The walking sculptures look alive as they move, each leg articulating in such a way that the body is steady and level.
They even incorporate primitive logic gates that are used to reverse the machine’s direction if it senses dangerous water or loose sand where it might get stuck.
Jansen’s StrandBeest’s are made from simple materials such as yellow PVC tubing and plastic bottles, these self-contained systems utilize available (and stored) wind power for their unique locomotion.
He strives to equip his creations with their own artificial intelligence so they can avoid obstacles by changing course when one is detected, such as the sea itself.
These animals have evolved into several generations over the last 25 years.
“These new forms are not made of protein like the existing life-forms. Theirs is another basic stuff, yellow plastic tubing which I have used as the basic material of this new nature.”
All those who observe for the fist time the beauty of one of Theo Jansen’s creatures moving around the sand understand immediately that the work of this engineer, scientist and artist is something special.
Strandbeests loosely resemble prehistoric creatures that are mesmerizing to look at when they stand still. When they move, however, they are nothing short of hypnotic.
The complexity of his creations is incredible, and with so many movable parts it is almost hard to believe that they could be powered by the wind.
He talks about his StrandBbeests as if they’re real, biological creatures.
Theo describes his StrandBeests as migrational creatures, explaining that they move five kilometers away down the beach, and then stop to wait for the wind to turn, which sometimes takes weeks.
“But…” Jansen said, “they are very patient animals.”
I would not describe Jansen solely as an artist, but rather as something combining artist, biomechanic, evolutionary theorist, theologist and philosopher.
In the last decade, dazzled by the digital revolution, his works could seem rudimentary, above all compared to the sophisticated productions his contemporary colleagues have been carrying out in the field of robotic art.
Nowadays, in the age in which the coexistence between technique and nature in pursuit of sustainability is an urgent priority, his design strategies are more relevant than ever.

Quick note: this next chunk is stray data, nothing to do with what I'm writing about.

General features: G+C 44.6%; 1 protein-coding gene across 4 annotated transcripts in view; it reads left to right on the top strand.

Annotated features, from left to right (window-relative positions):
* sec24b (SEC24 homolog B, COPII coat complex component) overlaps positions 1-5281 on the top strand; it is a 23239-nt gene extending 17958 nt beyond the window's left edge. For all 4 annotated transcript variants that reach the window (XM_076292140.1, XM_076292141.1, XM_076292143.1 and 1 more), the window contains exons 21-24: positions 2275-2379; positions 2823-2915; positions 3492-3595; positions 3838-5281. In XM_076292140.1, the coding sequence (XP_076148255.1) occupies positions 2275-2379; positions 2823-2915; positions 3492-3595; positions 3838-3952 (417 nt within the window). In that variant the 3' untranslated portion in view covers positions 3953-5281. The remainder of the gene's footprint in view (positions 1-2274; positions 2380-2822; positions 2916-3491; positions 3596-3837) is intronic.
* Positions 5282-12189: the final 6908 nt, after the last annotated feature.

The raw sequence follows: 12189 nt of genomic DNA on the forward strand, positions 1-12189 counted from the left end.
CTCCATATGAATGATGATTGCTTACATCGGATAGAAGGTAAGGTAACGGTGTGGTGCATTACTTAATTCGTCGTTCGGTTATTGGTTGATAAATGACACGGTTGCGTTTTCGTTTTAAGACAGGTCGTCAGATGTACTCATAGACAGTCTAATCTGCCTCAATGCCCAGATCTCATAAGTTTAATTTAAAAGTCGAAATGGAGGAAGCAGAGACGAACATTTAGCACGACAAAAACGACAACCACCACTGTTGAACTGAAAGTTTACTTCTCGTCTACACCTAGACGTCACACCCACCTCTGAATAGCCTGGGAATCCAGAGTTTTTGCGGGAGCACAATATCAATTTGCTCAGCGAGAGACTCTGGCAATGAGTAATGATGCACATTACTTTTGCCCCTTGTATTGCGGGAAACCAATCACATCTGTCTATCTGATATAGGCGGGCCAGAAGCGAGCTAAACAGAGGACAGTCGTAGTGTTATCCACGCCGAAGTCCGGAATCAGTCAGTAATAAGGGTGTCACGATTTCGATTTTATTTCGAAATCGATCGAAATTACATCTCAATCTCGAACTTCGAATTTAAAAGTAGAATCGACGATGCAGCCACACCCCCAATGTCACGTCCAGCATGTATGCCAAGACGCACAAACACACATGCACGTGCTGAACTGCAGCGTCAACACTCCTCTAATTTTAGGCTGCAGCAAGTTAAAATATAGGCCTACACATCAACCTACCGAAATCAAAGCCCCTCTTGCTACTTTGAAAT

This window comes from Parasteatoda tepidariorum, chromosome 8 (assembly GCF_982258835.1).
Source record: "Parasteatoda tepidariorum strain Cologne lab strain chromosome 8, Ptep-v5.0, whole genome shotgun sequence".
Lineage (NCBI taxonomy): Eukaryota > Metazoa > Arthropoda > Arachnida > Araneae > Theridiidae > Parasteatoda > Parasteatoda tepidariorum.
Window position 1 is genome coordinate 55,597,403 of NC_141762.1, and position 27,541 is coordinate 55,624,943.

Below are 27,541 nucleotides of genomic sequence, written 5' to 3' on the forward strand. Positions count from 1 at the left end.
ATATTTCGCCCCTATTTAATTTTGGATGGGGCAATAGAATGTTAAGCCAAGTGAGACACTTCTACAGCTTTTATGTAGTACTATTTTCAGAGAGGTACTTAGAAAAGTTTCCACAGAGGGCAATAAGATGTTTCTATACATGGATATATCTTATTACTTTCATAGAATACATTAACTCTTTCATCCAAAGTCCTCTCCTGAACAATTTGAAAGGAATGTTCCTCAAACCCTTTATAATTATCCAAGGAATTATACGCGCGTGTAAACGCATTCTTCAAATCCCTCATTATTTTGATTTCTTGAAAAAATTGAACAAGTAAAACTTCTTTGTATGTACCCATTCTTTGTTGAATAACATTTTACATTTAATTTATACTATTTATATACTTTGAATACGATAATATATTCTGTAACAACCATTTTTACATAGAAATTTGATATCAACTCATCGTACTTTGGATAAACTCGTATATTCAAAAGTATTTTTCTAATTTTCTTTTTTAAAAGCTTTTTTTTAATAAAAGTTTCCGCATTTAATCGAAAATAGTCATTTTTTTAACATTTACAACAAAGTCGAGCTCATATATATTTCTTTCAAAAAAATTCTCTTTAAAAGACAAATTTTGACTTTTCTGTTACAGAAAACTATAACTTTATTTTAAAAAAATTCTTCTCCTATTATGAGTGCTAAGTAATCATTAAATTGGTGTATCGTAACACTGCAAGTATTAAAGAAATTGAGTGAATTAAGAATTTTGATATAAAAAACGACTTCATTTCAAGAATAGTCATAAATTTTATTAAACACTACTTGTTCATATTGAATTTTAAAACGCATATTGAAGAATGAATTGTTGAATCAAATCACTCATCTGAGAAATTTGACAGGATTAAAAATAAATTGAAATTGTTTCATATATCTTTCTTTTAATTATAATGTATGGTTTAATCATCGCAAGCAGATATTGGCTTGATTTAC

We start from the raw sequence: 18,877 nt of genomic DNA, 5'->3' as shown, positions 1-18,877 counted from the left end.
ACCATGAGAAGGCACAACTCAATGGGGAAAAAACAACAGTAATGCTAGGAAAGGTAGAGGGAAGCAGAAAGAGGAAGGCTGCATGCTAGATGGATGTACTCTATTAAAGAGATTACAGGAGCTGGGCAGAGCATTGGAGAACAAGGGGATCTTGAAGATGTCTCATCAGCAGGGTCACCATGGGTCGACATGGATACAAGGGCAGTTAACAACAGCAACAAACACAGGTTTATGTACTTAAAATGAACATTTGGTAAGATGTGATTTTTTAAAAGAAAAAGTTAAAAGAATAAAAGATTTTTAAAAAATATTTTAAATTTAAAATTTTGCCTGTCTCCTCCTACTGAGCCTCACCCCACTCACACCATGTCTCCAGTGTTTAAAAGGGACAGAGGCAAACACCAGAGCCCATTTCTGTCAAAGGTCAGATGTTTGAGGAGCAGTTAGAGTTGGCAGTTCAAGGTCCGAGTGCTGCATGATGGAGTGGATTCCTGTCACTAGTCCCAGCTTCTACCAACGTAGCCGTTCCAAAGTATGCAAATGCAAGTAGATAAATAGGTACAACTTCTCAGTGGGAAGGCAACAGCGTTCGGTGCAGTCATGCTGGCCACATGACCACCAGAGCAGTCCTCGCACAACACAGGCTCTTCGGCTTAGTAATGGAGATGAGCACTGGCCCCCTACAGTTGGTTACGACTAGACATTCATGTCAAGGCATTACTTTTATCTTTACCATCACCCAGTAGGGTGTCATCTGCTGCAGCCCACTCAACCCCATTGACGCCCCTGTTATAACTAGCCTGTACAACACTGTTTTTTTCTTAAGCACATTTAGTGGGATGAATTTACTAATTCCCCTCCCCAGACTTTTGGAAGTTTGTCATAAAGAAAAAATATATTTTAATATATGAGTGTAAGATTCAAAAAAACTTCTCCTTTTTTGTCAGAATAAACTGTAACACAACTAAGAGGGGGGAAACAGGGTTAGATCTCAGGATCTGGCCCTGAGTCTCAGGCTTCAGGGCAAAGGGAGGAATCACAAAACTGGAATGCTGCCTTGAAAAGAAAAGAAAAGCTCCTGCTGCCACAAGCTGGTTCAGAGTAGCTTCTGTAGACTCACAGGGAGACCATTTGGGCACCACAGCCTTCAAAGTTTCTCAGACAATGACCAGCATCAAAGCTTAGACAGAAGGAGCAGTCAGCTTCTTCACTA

“If you didn’t give anybody money any more, you’ll see the real artist and you’ll see the real scientist and they’ll probably be one person.”
In his future plans Jansen aims to explore new parts of the structure that will mimic functions of a real organism like nerves and a type of a brain that could take simple decisions.
Eventually he wants to put these animals out in herds on the beaches, so they will live their own lives.
2008 Michigan Uni presentation incl amoebe video
“ I don’t want to make ‘nice’ animals, I just want to make surviving animals, they can be very nasty; my relationship with the beasts is different from what it is with people or animals. They are so low in their evolutionary development I still see them as machines.”
Jansen, who is 66 years old, has big plans for his creatures.
“Within the next 20 years I want the animals to be independent from me, so they take their own decisions – when to walk on the beach, what to anchor themselves against during storms or when to move away from the water.”
He acknowledges that he’s trying to accelerate the pace of evolution.
“AI means that you teach a beast to learn, and I’m not that far yet. I’d love to go to that stage of evolution, but I’m afraid my animals are still very primitive and you couldn’t even compare them to a worm. They’ve only been around for 24 years, and normally evolution takes millions of years. I’ve a very short time – maybe I’ve still got 20 years to live – and I’m in a hurry with the evolution of the beast.”
Theo’s own ” Evolution “
Theo Jansen was born “Theodorus Gerardus Jozef Jansen” on the 14th March, 1948 in Scheveningen in the Netherlands.